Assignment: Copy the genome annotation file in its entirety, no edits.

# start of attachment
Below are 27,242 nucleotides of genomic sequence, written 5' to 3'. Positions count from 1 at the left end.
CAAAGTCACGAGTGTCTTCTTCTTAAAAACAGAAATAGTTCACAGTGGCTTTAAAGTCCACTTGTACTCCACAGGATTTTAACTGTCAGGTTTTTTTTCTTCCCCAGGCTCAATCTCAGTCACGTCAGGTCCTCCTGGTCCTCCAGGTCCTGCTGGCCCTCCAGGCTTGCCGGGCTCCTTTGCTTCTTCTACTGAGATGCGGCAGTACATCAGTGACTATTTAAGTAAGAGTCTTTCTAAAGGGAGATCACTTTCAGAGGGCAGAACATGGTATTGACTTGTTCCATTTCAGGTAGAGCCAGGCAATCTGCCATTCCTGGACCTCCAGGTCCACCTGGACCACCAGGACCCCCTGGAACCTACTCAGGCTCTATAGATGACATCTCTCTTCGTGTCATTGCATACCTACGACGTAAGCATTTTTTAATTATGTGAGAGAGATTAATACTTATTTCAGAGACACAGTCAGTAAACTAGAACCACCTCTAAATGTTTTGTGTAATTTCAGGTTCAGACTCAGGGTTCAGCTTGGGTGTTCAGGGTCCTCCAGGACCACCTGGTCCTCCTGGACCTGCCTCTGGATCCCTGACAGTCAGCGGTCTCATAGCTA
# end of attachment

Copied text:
Below are 27,242 nucleotides of genomic sequence, written 5' to 3'. Positions count from 1 at the left end.
CAAAGTCACGAGTGTCTTCTTCTTAAAAACAGAAATAGTTCACAGTGGCTTTAAAGTCCACTTGTACTCCACAGGATTTTAACTGTCAGGTTTTTTTTCTTCCCCAGGCTCAATCTCAGTCACGTCAGGTCCTCCTGGTCCTCCAGGTCCTGCTGGCCCTCCAGGCTTGCCGGGCTCCTTTGCTTCTTCTACTGAGATGCGGCAGTACATCAGTGACTATTTAAGTAAGAGTCTTTCTAAAGGGAGATCACTTTCAGAGGGCAGAACATGGTATTGACTTGTTCCATTTCAGGTAGAGCCAGGCAATCTGCCATTCCTGGACCTCCAGGTCCACCTGGACCACCAGGACCCCCTGGAACCTACTCAGGCTCTATAGATGACATCTCTCTTCGTGTCATTGCATACCTACGACGTAAGCATTTTTTAATTATGTGAGAGAGATTAATACTTATTTCAGAGACACAGTCAGTAAACTAGAACCACCTCTAAATGTTTTGTGTAATTTCAGGTTCAGACTCAGGGTTCAGCTTGGGTGTTCAGGGTCCTCCAGGACCACCTGGTCCTCCTGGACCTGCCTCTGGATCCCTGACAGTCAGCGGTCTCATAGCTA